Legislators said the last two years of work have not been a waste at all but instead have laid the groundwork for coming discussions. They put on an optimistic face.

“The key is bipartisanship across the board,” Garnett said. “If Republicans and Democrats and the General Assembly say to voters, ‘Here is how we want to change the formula, but we need your help,’ that is the Colorado way.”

Garnett said those who have been at the table so far — a reference to school district superintendents who brought their own proposal last year — cannot continue to control the conversation.

“The tables have not been big enough to get support,” he said. “We can’t do this alone, but no one else can do it alone either.”

The committee unanimously supported an extension, but could disagree at the next meeting, set for mid-December, on changing the makeup or scope of the committee. Right now, it has five Democrats and five Republicans, with five members from the House and five from the Senate.

The original authorizing legislation was extremely broad. Zenzinger said it might make sense to set aside issues about which there has been stalemate. That would give Republicans less room to press their priorities.

Also in the mix: governor-elect Jared Polis has made his own education promises, especially funding full-day kindergarten. Some people question whether that’s the best use of scarce education dollars, which they might like to spend on special education or expanding preschool.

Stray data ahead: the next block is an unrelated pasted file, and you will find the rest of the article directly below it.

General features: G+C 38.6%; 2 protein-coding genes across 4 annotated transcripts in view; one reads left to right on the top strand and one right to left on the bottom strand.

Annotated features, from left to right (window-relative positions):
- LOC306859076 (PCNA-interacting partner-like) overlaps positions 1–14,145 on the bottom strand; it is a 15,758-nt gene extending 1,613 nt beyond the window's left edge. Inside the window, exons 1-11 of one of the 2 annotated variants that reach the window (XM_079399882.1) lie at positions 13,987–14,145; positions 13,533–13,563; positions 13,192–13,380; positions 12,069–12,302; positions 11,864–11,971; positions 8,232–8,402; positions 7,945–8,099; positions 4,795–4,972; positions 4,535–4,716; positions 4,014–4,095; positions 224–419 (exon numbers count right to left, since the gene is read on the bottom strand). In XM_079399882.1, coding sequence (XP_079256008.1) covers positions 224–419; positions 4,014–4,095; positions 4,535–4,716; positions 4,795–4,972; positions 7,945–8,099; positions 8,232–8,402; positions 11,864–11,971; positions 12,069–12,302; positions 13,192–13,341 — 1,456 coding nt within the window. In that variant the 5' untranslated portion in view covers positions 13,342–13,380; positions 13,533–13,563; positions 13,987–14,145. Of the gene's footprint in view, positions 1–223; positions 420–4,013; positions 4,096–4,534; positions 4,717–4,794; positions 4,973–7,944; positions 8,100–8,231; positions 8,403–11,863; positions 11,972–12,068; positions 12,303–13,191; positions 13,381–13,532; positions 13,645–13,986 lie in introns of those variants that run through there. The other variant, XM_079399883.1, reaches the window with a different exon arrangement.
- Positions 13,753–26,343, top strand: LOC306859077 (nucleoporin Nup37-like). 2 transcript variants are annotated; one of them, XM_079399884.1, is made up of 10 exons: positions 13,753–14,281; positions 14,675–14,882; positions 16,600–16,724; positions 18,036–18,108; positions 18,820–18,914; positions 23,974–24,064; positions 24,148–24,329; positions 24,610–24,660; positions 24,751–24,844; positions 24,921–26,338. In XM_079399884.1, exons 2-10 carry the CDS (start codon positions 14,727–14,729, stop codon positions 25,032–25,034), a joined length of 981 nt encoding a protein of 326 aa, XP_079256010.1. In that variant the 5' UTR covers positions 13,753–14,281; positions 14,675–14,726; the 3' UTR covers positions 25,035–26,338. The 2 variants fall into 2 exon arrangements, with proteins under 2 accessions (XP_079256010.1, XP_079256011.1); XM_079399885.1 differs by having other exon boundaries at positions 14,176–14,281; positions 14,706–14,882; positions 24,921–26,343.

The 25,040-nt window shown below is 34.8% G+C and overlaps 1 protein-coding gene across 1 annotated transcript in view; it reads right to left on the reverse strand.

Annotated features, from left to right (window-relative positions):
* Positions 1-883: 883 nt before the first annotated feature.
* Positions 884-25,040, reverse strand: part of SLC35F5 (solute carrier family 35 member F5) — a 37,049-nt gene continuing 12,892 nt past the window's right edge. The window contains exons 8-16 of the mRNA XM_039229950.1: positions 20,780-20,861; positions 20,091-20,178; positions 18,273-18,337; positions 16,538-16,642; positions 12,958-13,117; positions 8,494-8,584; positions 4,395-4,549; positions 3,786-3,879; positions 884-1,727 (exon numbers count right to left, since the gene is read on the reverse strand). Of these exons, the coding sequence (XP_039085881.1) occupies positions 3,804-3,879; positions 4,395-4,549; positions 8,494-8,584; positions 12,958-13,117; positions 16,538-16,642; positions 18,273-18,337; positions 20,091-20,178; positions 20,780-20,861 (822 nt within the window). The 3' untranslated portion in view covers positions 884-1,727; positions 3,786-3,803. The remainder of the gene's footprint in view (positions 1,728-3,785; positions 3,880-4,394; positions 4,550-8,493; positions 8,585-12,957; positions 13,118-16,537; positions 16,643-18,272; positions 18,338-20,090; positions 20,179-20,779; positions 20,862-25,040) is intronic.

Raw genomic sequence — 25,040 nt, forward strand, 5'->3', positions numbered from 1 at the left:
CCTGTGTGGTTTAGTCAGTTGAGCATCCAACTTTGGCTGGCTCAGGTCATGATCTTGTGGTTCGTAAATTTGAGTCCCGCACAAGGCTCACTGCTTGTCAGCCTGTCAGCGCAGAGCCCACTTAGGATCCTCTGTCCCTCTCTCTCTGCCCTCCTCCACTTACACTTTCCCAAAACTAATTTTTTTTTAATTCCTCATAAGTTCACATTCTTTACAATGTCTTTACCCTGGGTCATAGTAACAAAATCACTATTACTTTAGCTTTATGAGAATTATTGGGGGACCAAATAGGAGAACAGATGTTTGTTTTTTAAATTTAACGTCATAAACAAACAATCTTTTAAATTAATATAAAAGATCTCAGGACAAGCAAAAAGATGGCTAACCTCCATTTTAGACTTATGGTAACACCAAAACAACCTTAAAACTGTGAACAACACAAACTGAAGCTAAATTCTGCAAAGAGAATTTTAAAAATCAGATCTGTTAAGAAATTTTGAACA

Garnett said he doesn’t think asking voters for more money is off the table, but it should be part of a broader conversation about changing constitutional limits on the growth of Colorado’s budget. A new formula could be created with a trigger, should voters agree to that change.

“This challenges everyone,” he said. “It requires Republicans to dig into the crisis, and it requires Democrats to dig into what needs to happen at the classroom level.”

state of the state

Whitmer: Michigan needs ‘bold’ changes to fix schools — not just more money

Gov. Gretchen Whitmer delivers her first State of the State address on Tuesday, Feb. 12, 2019.

Michigan’s new governor called for “bold” changes to the way schools are funded — though she’s not saying what those changes could be.

Gov. Gretchen Whitmer, a Democrat who took office last month, devoted a large part of her first State of the State Address on Tuesday night decrying a “crisis” in education defined by alarming declines in childhood literacy.

Those declines can’t be blamed on students or schools, she said.

“Our students are not broken,” she said. “Our teachers are not broken. Our system has been broken … And greater investment alone won’t be enough.”

Whitmer offered no specifics about the reform she wants to see, but said she didn’t think incremental changes would be enough to fix Michigan schools.

“Phony fixes won’t solve the problems,” she said.

“A government that doesn’t work today can’t get the job done for tomorrow,” she said. “That ends now. As a state, we must make the bold choice so we can build a stronger Michigan.”

Whitmer is expected to propose her first state budget next month. She said that budget will “give our frontline educators the tools they need to address the literacy crisis.”